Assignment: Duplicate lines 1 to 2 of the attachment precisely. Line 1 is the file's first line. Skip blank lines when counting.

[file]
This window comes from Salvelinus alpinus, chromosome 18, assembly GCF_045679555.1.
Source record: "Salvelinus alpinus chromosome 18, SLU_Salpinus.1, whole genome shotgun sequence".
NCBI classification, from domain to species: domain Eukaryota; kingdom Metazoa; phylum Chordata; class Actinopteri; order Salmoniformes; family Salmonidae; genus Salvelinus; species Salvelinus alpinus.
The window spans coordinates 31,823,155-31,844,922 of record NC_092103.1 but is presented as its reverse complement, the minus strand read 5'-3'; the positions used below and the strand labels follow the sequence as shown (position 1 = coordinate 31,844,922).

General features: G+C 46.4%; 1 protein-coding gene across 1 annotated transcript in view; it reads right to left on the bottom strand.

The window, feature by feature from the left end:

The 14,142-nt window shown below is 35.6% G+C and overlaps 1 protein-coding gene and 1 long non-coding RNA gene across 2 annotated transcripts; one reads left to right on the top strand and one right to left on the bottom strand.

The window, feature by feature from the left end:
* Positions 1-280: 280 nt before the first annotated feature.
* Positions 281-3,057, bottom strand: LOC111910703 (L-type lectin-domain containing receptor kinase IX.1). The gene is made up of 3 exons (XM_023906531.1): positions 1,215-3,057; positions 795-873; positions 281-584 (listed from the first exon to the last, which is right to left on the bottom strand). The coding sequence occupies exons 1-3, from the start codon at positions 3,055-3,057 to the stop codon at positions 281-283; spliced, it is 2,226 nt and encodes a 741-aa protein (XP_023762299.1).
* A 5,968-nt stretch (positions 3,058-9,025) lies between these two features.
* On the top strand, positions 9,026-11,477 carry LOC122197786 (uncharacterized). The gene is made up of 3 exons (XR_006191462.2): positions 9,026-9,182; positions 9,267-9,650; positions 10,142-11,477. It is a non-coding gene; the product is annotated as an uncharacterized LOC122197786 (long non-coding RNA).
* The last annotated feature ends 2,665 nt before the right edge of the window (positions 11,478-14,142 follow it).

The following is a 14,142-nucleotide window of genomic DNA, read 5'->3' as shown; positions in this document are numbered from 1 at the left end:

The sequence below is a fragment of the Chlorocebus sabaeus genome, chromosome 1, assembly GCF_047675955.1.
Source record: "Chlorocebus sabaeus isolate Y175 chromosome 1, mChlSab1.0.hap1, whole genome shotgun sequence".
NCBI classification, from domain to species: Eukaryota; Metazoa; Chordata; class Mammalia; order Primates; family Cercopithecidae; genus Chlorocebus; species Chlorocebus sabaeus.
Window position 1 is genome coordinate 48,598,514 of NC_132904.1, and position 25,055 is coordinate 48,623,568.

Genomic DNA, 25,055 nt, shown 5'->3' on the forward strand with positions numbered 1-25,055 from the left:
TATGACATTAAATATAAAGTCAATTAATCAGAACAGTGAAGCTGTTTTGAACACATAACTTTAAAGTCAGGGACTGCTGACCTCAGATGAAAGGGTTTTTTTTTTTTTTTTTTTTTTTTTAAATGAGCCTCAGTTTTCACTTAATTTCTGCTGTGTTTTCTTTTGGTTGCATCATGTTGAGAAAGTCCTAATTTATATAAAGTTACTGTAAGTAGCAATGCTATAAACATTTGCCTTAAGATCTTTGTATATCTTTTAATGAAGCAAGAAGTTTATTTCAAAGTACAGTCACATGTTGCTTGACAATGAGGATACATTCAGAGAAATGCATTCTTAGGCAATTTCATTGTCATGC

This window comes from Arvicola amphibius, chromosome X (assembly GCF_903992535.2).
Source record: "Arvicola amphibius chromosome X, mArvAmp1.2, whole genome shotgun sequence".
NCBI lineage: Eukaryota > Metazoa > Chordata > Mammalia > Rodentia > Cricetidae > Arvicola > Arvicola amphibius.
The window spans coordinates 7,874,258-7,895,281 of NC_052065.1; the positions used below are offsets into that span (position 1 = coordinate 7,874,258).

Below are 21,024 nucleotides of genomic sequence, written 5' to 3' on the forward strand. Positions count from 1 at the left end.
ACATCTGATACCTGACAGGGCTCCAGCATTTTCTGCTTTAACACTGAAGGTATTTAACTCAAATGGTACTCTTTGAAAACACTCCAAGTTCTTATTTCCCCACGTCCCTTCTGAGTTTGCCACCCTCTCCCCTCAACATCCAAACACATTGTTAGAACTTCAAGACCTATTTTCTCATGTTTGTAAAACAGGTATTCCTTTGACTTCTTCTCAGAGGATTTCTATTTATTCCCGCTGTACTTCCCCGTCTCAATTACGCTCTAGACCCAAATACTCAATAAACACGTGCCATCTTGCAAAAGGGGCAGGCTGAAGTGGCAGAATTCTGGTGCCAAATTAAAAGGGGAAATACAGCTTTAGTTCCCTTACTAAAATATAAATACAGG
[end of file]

This window comes from Salvelinus alpinus, chromosome 18, assembly GCF_045679555.1.
Source record: "Salvelinus alpinus chromosome 18, SLU_Salpinus.1, whole genome shotgun sequence".